Malin theorizes a hybrid form of autobiographical narrative containing an embedded narrative of the mother. The textual relationship between the two narratives is unique among texts in the auto/biographical canon. This alternative narrative practice—in which the daughter attempts to talk both to her mother and about her—is equally an autobiography and a biography rather than one or the other. The technique is marked by a breakdown of subject/object categories as well as auto/biographical dichotomies of genre. Each text contains a “self” that is more plural than singular, yet neither.
In addition to being a theoretical and textual analysis, Malin’s book is also a mother-daughter autobiography and biography itself. She shares her own story and her mother’s story as a way to connect directly with readers and as a way to bridge the gap between theory and practice.
Chairil Anway (1922–1949) was the primary architect of the Indonesian literary revolution in both poetry and prose. In a few intense years he forged almost ingle-handedly a vital, mature literary language in Bahasa Indonesia, a language which formally came to exist in 1928. Anway led the way for the many Indonesian writers who have emerged during the past fifty years.
This volume contains all that has survived of Anwar’s writing. It not longer need the sort of introduction it did soem thirty years ago when Burton Raffel first published English translations of Anwar’s work. Raffel now presents the complete poems and the small amount of surviving prose in new translations with new interpretations.
What is surprising about these essays is not the insight and grace with which they are written--we have come to expect that--but the fact that nobody has expressed matters in quite this way before. John Kenneth Galbraith writes about what advice the poor nations (as, avoiding euphemism, he calls them) ought to offer to the more fortunate countries...In this little book there are essential lessons to ponder--for the governments of the rich countries, for those of the poor lands, and for the concerned citizens of both.
Table of Contents:
1. Of Wealth and Wisdom 2. The Constraints of Historical Process 3. The Second Imperial Requiem 4. The Military Nexus 5. Historical Process and the Rich Index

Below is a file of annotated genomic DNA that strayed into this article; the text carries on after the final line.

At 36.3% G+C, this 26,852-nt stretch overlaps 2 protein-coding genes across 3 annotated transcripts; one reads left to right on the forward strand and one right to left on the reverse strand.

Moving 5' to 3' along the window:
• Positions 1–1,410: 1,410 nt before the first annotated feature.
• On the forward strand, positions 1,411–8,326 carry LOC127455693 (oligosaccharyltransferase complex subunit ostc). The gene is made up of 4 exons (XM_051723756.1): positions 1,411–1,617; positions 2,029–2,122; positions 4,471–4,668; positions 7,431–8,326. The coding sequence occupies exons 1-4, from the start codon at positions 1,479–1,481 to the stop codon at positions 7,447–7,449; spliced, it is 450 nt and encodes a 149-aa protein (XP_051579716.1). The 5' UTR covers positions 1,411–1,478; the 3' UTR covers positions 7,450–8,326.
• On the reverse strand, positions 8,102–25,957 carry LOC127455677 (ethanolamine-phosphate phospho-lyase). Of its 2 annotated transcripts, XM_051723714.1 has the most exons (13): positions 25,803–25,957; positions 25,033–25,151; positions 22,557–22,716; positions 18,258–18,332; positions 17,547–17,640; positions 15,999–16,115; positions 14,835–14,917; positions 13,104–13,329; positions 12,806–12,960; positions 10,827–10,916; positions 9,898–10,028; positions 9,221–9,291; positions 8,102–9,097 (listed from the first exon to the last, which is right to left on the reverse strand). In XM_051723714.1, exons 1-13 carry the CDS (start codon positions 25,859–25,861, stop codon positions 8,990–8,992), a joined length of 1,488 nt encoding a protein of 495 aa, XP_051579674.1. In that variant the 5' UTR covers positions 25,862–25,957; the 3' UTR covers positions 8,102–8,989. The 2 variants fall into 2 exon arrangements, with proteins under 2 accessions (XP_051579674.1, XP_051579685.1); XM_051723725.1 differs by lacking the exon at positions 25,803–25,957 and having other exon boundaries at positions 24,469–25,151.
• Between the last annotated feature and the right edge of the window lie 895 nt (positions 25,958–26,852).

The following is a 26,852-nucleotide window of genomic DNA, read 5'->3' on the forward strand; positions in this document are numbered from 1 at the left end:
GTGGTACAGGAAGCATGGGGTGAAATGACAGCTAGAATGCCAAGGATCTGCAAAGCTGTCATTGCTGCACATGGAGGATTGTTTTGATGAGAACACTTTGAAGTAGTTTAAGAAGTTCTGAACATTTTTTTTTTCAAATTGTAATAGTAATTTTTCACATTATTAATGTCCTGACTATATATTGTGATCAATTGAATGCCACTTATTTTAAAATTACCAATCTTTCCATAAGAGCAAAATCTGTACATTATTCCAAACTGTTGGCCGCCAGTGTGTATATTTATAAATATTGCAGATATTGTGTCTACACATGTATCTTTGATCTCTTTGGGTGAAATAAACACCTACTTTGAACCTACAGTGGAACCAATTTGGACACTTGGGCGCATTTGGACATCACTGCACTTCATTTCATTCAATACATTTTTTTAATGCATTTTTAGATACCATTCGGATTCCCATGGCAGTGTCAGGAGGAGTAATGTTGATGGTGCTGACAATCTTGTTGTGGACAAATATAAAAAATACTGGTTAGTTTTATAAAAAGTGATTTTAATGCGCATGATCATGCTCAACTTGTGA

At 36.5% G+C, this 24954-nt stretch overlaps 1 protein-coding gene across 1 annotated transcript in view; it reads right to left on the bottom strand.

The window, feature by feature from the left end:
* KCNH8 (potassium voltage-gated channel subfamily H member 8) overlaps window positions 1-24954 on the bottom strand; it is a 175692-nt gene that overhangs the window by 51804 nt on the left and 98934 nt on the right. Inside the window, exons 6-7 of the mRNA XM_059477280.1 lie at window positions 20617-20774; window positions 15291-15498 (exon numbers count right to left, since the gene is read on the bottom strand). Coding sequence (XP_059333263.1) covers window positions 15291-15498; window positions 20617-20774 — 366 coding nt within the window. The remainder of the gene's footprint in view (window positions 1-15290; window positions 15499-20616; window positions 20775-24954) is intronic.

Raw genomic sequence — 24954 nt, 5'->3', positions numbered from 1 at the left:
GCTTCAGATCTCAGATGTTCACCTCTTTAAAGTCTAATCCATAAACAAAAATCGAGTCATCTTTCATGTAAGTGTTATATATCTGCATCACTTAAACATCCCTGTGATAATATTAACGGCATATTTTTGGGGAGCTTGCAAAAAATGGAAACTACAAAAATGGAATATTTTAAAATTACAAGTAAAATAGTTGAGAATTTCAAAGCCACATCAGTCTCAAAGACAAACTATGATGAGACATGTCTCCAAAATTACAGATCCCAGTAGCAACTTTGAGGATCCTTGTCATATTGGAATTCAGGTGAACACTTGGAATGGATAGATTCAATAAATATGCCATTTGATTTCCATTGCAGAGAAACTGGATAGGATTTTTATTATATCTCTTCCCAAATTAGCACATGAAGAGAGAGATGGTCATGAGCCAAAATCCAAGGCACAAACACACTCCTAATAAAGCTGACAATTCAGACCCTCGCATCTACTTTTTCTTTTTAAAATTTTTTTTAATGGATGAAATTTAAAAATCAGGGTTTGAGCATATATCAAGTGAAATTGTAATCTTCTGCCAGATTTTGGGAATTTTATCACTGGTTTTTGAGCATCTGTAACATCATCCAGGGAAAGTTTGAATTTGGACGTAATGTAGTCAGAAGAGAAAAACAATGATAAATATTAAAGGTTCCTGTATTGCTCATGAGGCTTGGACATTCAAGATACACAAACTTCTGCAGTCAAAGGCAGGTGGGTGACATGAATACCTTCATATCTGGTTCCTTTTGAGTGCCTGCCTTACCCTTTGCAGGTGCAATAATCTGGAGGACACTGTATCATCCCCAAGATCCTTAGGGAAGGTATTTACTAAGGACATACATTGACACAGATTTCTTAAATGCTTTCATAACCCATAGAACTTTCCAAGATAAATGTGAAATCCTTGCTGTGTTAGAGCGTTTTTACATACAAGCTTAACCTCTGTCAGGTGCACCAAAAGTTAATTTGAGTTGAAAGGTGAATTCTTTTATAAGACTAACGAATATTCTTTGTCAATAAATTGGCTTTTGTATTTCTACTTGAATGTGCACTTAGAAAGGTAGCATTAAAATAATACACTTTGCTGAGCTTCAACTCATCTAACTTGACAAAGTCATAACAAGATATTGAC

Reviews of this book: Piously but astutely, Galbraith hits the shared American and Soviet penchant for ignoring historical evolution in their rush to implant advanced capitalism or socialism in infant nations' economies. He lucidly shows how newly free nations with self-governing urges confound 'imperialist' politics. Finally, he assails the tragic stupidities inherent in U.S. and Soviet arms sales to poor countries, to conclude with prayers for the future. --Los Angeles Times Book Review
Reviews of this book: A concise and enlightened view of the currently most widely held theories on economic development. --Washington Post Book World
Normal0falsefalsefalseMicrosoftInternetExplorer4Missing: seventeen-year-old Kai Dionne and his dog Talia.
The search for these two spans a single day, morning twilight to late evening, from the time Kai leaps in a half-frozen river to save the dog to the hour he and Talia are recovered. Each person who comes to the river brings his or her secret needs and desires; each has known loss, and all are survivors: a homeless boy tries to find himself, his lost twin, his double; a childless mother grieves for her son and daughter; a man who shot his father recalls a tender, intimate night “when the father was kind, and not afraid, and not angry.” Kai and Talia belong to, and are loved by, a whole community. As strangers work together toward a single cause, they become family—bound by love not only to the ones lost, but to all who gather.
The perceiving consciousness is oceanic and atmospheric, embracing all living beings, swirling around a person, a bird, a bear, trillium blooming in dark woods, snow, stones, pines singing—moving closer and closer, loving, finally merging, sensing and knowing as one, before lightly whirling out again to embrace and love another. This powerful current of shared memory and experience, this ceaseless prayer, is a celebration of life, all life, mystery and miracle within an immense animate landscape, a song of praise, the voice of the river.
Melanie Rae Thon opens a new genre: call it Eco Avant-Garde, a confession of faith, and a love song to the world.